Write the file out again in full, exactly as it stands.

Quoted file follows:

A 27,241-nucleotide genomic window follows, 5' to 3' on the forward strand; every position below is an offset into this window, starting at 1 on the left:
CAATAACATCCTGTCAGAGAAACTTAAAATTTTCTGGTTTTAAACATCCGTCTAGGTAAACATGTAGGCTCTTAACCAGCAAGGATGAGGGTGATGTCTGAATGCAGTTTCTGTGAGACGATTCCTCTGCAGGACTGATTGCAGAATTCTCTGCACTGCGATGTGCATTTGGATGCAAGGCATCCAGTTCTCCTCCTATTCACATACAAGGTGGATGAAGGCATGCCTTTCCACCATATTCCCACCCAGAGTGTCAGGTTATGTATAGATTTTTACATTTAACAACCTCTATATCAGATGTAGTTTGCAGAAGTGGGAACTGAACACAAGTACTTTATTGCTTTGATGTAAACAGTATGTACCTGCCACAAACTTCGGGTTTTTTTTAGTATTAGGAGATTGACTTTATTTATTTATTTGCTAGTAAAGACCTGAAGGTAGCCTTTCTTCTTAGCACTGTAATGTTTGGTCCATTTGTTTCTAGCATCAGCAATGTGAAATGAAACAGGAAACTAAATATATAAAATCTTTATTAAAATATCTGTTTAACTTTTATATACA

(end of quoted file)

A 27,241-nucleotide genomic window follows, 5' to 3' on the forward strand; every position below is an offset into this window, starting at 1 on the left:
CAATAACATCCTGTCAGAGAAACTTAAAATTTTCTGGTTTTAAACATCCGTCTAGGTAAACATGTAGGCTCTTAACCAGCAAGGATGAGGGTGATGTCTGAATGCAGTTTCTGTGAGACGATTCCTCTGCAGGACTGATTGCAGAATTCTCTGCACTGCGATGTGCATTTGGATGCAAGGCATCCAGTTCTCCTCCTATTCACATACAAGGTGGATGAAGGCATGCCTTTCCACCATATTCCCACCCAGAGTGTCAGGTTATGTATAGATTTTTACATTTAACAACCTCTATATCAGATGTAGTTTGCAGAAGTGGGAACTGAACACAAGTACTTTATTGCTTTGATGTAAACAGTATGTACCTGCCACAAACTTCGGGTTTTTTTTAGTATTAGGAGATTGACTTTATTTATTTATTTGCTAGTAAAGACCTGAAGGTAGCCTTTCTTCTTAGCACTGTAATGTTTGGTCCATTTGTTTCTAGCATCAGCAATGTGAAATGAAACAGGAAACTAAATATATAAAATCTTTATTAAAATATCTGTTTAACTTTTATATACA